Statement of Scott Lilly
Statement of Scott Lilly
Despite sitting on mountains of cash, U.S. employers are not hiring. In January, employment grew by only 0.1 percent while average hours worked declined by 0.2 percent. Total hours worked by the American labor force declined by 8.3 million. The rate of unemployment declined by two-tenths of one percent as more than 200,000 unemployed workers gave up their job search.
Continuing productivity growth is allowing U.S. businesses to expand production without hiring additional employees. Nearly all of the growth in corporate revenues is being held as profits. In January, average hourly earnings increased at an annual rate of less than 2.3 percent, or below the anticipated annual increase in consumer prices. Weekly earnings fell by $0.57. We are steadily headed toward an economy in which consumers will not have the purchasing power to sustain economic growth.
Corporate financial officers are refusing to invest their profits to further boost capacity, and for good reason. The long-term prospect for corporate sales is not bright, and policymakers in Washington need to look at policies that will provide a needed boost to employment, wages and consumer pocketbooks.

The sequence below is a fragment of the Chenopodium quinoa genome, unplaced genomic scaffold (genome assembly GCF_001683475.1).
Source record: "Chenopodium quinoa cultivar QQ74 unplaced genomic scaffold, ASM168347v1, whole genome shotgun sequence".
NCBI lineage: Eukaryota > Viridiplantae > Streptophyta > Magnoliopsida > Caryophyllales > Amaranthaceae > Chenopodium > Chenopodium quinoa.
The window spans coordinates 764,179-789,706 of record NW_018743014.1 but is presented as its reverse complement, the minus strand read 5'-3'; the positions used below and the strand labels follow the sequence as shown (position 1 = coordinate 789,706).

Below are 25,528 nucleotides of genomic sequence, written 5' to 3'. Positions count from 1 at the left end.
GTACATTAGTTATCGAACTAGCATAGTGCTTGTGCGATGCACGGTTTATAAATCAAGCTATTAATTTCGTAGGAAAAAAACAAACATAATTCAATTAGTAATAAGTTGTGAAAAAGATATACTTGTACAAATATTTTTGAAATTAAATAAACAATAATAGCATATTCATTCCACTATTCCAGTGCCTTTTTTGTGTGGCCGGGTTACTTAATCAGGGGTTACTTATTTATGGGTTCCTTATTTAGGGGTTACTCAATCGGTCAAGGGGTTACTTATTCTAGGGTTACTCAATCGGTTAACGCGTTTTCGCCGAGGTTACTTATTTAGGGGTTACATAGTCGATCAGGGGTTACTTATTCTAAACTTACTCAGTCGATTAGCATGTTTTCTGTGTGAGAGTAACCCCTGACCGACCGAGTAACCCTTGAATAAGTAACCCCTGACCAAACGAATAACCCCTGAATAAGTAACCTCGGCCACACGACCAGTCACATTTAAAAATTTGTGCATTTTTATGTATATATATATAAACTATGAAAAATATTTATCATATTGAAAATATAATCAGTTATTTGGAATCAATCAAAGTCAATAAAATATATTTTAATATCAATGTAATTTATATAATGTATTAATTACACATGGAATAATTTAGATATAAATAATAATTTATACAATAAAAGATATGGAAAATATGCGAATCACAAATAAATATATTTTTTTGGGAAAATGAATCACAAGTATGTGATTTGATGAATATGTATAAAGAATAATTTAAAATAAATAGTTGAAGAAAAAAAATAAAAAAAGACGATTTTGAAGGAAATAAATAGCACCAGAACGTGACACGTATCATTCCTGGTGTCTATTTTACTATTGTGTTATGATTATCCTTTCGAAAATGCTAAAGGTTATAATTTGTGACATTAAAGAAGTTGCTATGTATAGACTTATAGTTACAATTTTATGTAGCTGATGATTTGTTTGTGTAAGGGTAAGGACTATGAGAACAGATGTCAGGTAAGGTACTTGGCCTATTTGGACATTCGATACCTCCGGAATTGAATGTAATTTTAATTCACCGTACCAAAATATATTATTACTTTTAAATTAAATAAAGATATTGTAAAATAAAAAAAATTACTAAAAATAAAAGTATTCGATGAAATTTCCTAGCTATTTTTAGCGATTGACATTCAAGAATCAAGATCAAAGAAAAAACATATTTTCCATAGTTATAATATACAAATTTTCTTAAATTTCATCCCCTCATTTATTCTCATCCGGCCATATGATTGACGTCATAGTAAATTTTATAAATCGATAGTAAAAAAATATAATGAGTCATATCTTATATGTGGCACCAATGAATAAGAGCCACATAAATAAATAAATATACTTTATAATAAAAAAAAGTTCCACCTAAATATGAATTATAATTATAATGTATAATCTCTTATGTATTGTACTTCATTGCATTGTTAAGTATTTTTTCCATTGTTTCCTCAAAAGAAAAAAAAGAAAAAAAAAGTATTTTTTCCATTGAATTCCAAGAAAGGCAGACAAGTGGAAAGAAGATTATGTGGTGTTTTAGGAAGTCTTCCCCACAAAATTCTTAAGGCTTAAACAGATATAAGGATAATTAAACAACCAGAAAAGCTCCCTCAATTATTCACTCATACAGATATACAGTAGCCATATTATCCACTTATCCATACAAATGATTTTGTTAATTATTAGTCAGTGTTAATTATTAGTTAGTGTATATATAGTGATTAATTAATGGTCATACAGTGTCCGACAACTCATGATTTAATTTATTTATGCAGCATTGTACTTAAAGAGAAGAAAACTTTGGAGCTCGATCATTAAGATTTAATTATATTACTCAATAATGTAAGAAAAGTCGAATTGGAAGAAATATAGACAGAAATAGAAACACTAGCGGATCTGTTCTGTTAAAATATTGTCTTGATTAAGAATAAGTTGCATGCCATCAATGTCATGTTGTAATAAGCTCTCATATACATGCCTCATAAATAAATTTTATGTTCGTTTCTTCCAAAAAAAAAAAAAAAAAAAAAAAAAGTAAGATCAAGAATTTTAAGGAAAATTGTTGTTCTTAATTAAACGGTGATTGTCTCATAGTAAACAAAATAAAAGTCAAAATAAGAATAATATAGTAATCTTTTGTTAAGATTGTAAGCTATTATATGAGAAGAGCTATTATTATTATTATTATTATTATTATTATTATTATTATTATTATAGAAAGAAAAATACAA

It should also be noted that the January employment level of 132,573,000 was 119,000 (less than one-tenth of one percent) above the level of January 2001 when President Bush first took office. Total employment did not decline during his first four-year term as some observers had predicted, but it was still the worst performance for the job market during a four-year term since Herbert Hoover's term as president from 1929 to 1933. To have avoided the worst record of any of the 18 administrations since Hoover left office, the economy under the Bush administration would have had to produce almost exactly 2 million additional jobs during the last four years. The previous worst job growth during a four-year administration was the second Eisenhower administration, during which employment grew by 1.6 percent between January 1957 and January 1961.
Scott Lilly is a Senior Fellow at the Center for American Progress.
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